Dr. Jones: Can you give us a few examples?

Dr. Halpern: Absolutely. The number one example is cardiovascular disease. In women, it's more of a silent disease than in men. So when women come in to an emergency room, for instance, with symptoms such as shortness of breath, fatigue, and maybe some chest pain, they will not initially be brought into the cath lab as a man may who comes in with chest pain.

Dr. Jones: Right. So they won't get the invasive, the serious look at their coronary arteries because those are kind of vague symptoms.

Dr. Halpern: Absolutely.

Dr. Jones: I kind of feel that way sometimes just, you know, walking around my garden.

Dr. Jones: Sure. And when many women do come into the emergency room, many times it is thought that they may be exposed to stressors in their life, and so they're manifesting the response to stressors. And this may be a very golden window where they do indeed need to be evaluated and diagnosed.

Dr. Jones: Well, women also, when you ask them why they might be experiencing any one of a number of chronic pain or headache or chest pain, they will tell me, even without me asking, "Doctor, do you think it's stress?" So women themselves say, "Oh no, a heart attack is that terrible, crushing chest pain, so what I'm having must be stress."

So we're internally more willing to accept stress is the cause of our symptoms, so we could be part of the problem maybe even.

Dr. Halpern: We are indeed part of the problem. And as my colleague, Dr. Jenkins has stated that the problem is that even as healthcare providers, we are sexing diseases. And what I mean by sexing diseases, meaning that our symptoms can mask the identification of the same disease that presents itself differently between a woman and a man.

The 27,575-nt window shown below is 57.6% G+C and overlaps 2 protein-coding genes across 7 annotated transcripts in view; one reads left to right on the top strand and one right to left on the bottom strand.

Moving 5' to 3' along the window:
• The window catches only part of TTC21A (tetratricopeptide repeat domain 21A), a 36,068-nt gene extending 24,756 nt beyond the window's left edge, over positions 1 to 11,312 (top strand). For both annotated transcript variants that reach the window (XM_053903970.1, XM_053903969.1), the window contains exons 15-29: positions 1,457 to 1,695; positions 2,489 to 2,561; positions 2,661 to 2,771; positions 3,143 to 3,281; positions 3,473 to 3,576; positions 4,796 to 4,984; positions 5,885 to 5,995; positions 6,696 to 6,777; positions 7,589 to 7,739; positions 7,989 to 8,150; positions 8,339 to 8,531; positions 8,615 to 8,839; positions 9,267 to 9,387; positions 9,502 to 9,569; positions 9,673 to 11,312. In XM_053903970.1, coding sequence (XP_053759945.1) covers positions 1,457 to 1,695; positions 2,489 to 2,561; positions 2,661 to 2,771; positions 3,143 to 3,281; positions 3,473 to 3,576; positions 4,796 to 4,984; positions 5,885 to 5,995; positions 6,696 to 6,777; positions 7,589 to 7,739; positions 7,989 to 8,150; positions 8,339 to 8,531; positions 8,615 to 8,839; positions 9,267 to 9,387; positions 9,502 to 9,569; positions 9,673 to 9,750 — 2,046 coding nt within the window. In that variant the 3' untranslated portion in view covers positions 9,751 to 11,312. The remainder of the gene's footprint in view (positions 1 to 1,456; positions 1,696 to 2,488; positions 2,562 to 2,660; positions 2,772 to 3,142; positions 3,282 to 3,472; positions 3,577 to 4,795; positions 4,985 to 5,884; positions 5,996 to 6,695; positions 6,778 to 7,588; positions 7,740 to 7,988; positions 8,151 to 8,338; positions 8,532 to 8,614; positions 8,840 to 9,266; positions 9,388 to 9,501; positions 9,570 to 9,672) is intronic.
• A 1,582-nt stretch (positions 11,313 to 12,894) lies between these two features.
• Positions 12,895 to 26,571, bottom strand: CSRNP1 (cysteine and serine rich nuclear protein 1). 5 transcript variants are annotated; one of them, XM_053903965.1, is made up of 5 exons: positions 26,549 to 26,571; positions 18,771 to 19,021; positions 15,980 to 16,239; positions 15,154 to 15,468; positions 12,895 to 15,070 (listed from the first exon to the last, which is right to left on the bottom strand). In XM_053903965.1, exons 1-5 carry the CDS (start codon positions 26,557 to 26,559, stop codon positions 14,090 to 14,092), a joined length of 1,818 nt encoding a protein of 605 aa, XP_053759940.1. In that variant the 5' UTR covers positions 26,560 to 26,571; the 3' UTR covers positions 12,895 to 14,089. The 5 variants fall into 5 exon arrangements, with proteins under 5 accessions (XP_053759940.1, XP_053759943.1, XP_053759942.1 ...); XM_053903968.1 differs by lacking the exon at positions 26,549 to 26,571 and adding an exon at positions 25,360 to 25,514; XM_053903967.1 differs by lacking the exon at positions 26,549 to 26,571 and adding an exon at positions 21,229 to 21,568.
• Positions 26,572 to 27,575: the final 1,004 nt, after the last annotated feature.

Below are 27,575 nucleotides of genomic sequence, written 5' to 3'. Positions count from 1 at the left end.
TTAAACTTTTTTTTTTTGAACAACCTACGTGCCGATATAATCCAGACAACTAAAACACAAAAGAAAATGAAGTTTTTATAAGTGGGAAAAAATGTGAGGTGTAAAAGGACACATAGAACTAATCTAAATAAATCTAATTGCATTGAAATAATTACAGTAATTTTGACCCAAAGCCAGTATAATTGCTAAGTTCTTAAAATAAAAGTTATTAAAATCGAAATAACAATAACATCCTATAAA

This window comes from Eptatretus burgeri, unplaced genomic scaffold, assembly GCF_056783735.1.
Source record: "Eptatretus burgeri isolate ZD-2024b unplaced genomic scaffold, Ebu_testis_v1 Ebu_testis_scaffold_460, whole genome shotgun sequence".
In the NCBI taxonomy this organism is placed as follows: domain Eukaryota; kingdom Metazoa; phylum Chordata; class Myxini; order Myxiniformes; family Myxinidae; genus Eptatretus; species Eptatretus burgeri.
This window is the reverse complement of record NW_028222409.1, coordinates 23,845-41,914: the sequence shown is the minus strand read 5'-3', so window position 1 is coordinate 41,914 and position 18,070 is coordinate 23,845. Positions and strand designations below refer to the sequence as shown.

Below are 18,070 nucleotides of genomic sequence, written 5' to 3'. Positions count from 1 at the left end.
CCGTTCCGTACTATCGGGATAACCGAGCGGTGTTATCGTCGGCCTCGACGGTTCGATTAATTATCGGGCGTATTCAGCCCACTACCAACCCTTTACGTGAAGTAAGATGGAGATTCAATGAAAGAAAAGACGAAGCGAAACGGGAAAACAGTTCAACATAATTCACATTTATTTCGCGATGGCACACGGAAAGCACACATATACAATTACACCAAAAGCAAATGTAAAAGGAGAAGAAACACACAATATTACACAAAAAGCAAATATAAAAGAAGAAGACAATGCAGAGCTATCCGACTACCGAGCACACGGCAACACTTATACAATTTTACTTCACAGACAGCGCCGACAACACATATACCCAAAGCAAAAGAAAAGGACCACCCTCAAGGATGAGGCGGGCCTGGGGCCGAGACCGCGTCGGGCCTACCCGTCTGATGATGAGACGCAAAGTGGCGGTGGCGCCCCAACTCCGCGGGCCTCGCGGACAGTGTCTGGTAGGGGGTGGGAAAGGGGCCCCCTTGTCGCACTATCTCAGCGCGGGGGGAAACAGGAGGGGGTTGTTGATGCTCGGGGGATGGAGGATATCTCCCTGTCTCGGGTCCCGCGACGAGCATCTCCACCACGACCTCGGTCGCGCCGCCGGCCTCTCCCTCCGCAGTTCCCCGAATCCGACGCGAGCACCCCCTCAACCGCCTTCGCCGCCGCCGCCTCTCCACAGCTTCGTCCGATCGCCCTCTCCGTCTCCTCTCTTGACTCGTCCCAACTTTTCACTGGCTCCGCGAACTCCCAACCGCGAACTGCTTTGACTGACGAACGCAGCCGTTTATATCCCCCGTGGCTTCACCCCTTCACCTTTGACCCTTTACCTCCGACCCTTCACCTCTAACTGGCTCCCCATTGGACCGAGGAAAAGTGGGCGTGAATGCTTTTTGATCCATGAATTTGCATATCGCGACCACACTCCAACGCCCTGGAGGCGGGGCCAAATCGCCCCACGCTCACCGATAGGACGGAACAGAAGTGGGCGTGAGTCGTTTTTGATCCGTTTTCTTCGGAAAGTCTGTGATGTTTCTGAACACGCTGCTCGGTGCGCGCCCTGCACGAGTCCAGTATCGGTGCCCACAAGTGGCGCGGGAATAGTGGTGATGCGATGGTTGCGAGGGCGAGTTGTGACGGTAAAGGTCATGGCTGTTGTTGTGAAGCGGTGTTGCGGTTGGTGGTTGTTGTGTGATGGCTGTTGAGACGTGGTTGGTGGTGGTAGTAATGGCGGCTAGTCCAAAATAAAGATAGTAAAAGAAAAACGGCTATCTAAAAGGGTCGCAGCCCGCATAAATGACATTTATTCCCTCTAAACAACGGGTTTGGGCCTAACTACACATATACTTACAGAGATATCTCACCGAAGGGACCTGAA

Dr. Jones: Well, so we want our clinicians to know about our bodies and know these differences. So how do we teach this kind of healthcare?

Dr. Halpern: As was shown by surveys that was sent around to medical students around the country before the 2018, that we have to teach a strategy based upon a curricula that is transparent. As an addendum, it wasn't only medical input at the 2018 summit, dentistry, nursing, pharmacology, and allied health field participants were also included, building a very strong inter-professional collaborative.

Dr. Jones: So what's amazing here at the University of Utah is that our medical school is on the campus with our dental school, our pharmacy school, our nursing school, and our Department of Anthropology and Health Sciences. We have this big, global view of the person that we could really share here.

Dr. Halpern: Yes. And I truly believe that the University of Utah will provide a flagship model of inter-professional collaborative practice that may be a model for other schools across the country nationally and internationally.

Dr. Jones: Well, thank you very much. And I think that we're going to be hearing more about this as we go on. We want our clinicians to see us as individuals informed by our gender, our sex, our color, our culture, our tribe, and our faith. As educators, we're working on this. And thanks for joining us on The Scope.

Dr. Halpern: Thank you for the privilege.

Dr. Jones: Yeah.